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Techport Common-User Facility
Osborne, South Australia

In 2002, the Australian Naval Shipbuilding and Repair Sector Strategic Plan reported on the infrastructure at Osborne in South Australia. It recorded that the 20 acre site had a shiplift (5048 dwt capacity, 80m x 20m), side transfer rails, manufacturing halls, adjacent hull and outfitting workshops, various workshops and alongside berthing of 160 metres. The strategic plan found that the site had the capacity to be developed to cater for a considerably greater level of demand, including consolidation and upgrade of vessels proposed under SEA 4000, JP2048/JP2027 and SEA 1654.

At the same time, a report from the Australian Strategic Policy Institute (ASPI) noted that significant facility development was required at the site for participation in major surface ship module construction or ship assembly.

Since 2002, the South Australian government has actively promoted the naval shipbuilding industry in that state by committing to develop further the site at Osborne. It has developed a plan that builds on the presence of ASC at Port Adelaide to 'provide the critical mass of naval shipbuilding infrastructure and a skilled work force that can deliver the next generation'. Planning was well advanced to 'transform industrial land at Port Adelaide into a modern internationally competitive shipbuilding site that can become the future hub of naval warship construction in Australia'. The Allen Consulting Group noted that: "the ASC at Osborne has a capability in conventional submarine construction and support that is probably unrivalled outside Europe."

The facility at Osborne has been designed around common user facilities to enable any shipbuilder to come onto the site to use the infrastructure. The centrepiece of the infrastructure aspect of the plan comprises a 10 000 ton ship lift, wharf and transfer system representing a current budget of approximately $130 million.

The configuration of the complex enables a builder from the back block, where the infrastructure will be developed, to gain access to the water through the ship lift. Thirty hectares of land has been set aside where the government hoped to see a 'fully integrated submarine and shipbuilding supplier and subcontractor precinct'. Adjacent to the shipbuilding infrastructure, the government intended to make available more than 100 hectares at Port Adelaide as a 'high technology defence industrial hub'.

Mr Andrew Fletcher, CEO, Port Adelaide Maritime Corporation, noted progress in achieving the state government's objective to develop a long-term sustainable defence base at Osborne: "There are the common user facilities There is the suppliers precinct at the rear. That was initially 30 hectares; we now control 500 hectares of land on the peninsula and in the adjacent area for future development. There is also the development of the air warfare destroyer system centre and the skills centre in a hub that we are building."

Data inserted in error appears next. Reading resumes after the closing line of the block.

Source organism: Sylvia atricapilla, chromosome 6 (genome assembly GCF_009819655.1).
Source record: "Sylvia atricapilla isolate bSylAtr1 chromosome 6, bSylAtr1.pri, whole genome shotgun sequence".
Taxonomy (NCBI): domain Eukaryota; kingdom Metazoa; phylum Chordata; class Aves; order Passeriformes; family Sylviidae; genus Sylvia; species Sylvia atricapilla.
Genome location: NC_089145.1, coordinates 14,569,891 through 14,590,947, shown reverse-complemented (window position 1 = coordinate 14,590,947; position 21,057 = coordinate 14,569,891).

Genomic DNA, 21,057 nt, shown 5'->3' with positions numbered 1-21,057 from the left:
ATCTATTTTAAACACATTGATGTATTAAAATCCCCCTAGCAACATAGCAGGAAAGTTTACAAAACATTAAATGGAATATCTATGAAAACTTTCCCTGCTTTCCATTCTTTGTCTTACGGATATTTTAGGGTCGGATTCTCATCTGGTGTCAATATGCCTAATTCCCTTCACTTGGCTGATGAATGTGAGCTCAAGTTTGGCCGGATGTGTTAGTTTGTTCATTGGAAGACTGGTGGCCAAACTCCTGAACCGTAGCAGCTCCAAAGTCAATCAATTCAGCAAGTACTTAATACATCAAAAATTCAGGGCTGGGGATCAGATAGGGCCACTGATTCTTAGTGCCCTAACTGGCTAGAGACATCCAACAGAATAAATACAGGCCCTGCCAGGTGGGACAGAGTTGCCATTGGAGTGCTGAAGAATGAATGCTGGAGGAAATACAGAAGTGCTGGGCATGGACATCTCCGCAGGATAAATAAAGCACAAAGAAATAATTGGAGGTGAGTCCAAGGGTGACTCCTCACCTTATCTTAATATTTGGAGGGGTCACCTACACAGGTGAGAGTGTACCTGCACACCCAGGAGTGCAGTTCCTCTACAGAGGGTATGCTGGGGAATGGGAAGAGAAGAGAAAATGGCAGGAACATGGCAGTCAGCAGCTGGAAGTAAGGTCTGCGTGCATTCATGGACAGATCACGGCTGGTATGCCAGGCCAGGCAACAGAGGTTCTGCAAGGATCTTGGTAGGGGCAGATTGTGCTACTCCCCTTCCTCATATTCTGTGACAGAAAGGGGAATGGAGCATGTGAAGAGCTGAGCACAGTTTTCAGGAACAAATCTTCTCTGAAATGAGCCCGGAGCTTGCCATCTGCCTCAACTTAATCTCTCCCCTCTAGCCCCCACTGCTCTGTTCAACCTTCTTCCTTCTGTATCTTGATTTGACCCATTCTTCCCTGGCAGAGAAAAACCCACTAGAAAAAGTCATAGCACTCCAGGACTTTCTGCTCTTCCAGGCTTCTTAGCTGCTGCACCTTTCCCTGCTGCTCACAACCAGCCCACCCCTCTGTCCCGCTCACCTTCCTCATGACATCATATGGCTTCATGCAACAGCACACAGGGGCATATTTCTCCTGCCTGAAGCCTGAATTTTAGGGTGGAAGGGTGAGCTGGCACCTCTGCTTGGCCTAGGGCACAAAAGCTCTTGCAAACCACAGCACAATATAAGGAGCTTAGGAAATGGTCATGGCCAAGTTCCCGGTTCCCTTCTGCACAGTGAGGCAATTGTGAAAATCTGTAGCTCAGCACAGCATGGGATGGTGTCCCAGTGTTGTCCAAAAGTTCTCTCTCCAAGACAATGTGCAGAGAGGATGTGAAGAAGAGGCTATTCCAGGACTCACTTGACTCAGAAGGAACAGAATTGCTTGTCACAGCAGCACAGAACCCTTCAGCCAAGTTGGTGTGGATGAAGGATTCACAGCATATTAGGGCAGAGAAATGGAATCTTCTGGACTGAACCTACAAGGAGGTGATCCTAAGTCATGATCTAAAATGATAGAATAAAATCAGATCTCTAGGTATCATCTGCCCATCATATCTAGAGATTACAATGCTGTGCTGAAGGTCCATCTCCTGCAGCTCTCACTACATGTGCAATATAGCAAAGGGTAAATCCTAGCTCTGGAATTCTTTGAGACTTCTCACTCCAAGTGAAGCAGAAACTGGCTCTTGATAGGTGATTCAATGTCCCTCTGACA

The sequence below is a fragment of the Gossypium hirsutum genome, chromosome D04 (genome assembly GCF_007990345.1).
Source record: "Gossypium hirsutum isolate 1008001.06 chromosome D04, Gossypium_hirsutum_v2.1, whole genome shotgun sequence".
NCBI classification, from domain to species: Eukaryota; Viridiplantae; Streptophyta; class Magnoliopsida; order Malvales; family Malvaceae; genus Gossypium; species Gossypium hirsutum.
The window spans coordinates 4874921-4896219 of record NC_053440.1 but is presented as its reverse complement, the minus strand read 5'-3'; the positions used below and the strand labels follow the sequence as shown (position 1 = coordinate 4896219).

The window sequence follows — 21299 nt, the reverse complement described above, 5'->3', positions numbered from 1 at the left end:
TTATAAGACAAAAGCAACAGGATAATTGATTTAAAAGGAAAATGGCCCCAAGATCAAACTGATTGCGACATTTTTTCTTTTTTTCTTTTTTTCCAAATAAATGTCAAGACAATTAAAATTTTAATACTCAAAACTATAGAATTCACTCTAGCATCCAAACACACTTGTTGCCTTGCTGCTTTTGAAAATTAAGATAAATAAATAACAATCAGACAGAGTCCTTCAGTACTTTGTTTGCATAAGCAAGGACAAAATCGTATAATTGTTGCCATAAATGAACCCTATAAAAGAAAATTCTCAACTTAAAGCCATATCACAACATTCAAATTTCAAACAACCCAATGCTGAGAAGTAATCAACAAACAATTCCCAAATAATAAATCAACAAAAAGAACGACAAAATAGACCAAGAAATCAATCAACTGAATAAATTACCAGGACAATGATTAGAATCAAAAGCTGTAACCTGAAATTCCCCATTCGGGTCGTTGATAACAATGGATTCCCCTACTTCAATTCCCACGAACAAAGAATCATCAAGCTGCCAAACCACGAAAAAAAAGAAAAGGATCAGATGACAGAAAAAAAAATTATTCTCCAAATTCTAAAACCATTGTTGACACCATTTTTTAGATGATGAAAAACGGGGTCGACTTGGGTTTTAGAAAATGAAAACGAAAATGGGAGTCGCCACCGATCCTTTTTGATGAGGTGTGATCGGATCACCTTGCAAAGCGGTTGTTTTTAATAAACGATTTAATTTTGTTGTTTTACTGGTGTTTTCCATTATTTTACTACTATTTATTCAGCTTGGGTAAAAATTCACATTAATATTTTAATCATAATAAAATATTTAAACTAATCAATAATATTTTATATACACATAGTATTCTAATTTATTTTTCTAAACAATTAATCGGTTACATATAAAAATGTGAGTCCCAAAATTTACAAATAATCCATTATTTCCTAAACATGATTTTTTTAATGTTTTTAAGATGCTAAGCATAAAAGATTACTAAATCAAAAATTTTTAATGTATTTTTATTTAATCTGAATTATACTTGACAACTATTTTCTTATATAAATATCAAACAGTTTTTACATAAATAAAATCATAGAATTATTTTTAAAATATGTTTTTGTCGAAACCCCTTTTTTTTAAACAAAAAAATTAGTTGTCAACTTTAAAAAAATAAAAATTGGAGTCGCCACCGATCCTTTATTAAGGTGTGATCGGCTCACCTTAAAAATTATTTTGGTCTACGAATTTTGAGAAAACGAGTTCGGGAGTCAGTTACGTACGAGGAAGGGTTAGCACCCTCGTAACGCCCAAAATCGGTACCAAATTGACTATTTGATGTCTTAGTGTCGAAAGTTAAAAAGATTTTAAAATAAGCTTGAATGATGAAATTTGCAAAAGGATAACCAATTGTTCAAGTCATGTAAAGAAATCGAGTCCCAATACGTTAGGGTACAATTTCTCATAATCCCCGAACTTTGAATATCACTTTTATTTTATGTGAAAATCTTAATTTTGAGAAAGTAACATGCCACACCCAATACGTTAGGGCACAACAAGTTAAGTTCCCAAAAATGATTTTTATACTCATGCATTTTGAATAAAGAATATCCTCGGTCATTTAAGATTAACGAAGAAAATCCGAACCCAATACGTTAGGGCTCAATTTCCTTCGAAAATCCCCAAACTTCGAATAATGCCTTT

The base itself is in the heart of South Australia's busiest international port. It is 18 kilometres from the central business district and 16 kilometres from the international airport. According to Mr Fletcher: "on completion of the road and rail bridges across the Port River, which are anticipated by the end of next year, it will be connected directly by rail and road to the rest of Australia. So it is a unique piece of real estate that is attractive not just to the defence industry and the SMEs supporting the defence industry but to industry as a whole in South Australia"

On Feb. 15, 2010 US Deputy Defense Secretary William J. Lynn III observed the opening of the heart of one of the most modern shipbuilding plants in the world. Lynn put on a hard hat and a yellow reflective vest to tour the facility. He saw buildings and shops where plates of steel will turn into the hulls of new ships. He saw where skilled workers will put together the modules of Australias next-generation warships. Lynn observed the opening of Techports common-user facility a huge expanse that includes a wharf, a ship runway, a dry berth, a transfer system and the largest shiplift in the Southern Hemisphere. To symbolize the opening of the facility, South Australia Premier Mike Rann pushed a button starting the shiplift. A klaxon sounded, and the more-than-500-foot lift began descending into the water. Great to see such a fabulous facility and see the enormous capability that you have here in an area so important to your security, Lynn said during a short media availability following the opening. Its very hopeful that our closest allies are moving in such strength in the naval area. Were just glad to be a part of it.

Techport is a $300 million investment in Australias defense. The shipyard is where the nation of 22 million people will build the countrys next class of air warfare destroyers and its next-generation submarine fleet. The shipyard on the banks of the Port River is a state-of-the-art facility. The lift has a capacity of 9,300 tons, and may in years to come expand to nearly 700 feet with a lift capacity of 22,000 tons. The plan to build three destroyers is part of an Australian push to replace about 80 percent of the equipment in its military forces that stems from the Australian Defense White Paper published in May.

Techport and many other decisions backs up the defense White Paper, Lynn said. Techport is part of a really strong industrial foundation that supports the maritime emphasis in the strategy, he said. While the shipyard is an Australian capability, it integrates U.S. defense industry partners. Bath Iron Works and Lockheed are working with the Australians, and Im sure if the U.S. Navy needed it to support our operations, it would be available, and its an option for the Pacific Command to examine, Lynn said.

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Page last modified: 27-03-2012 18:12:55 ZULU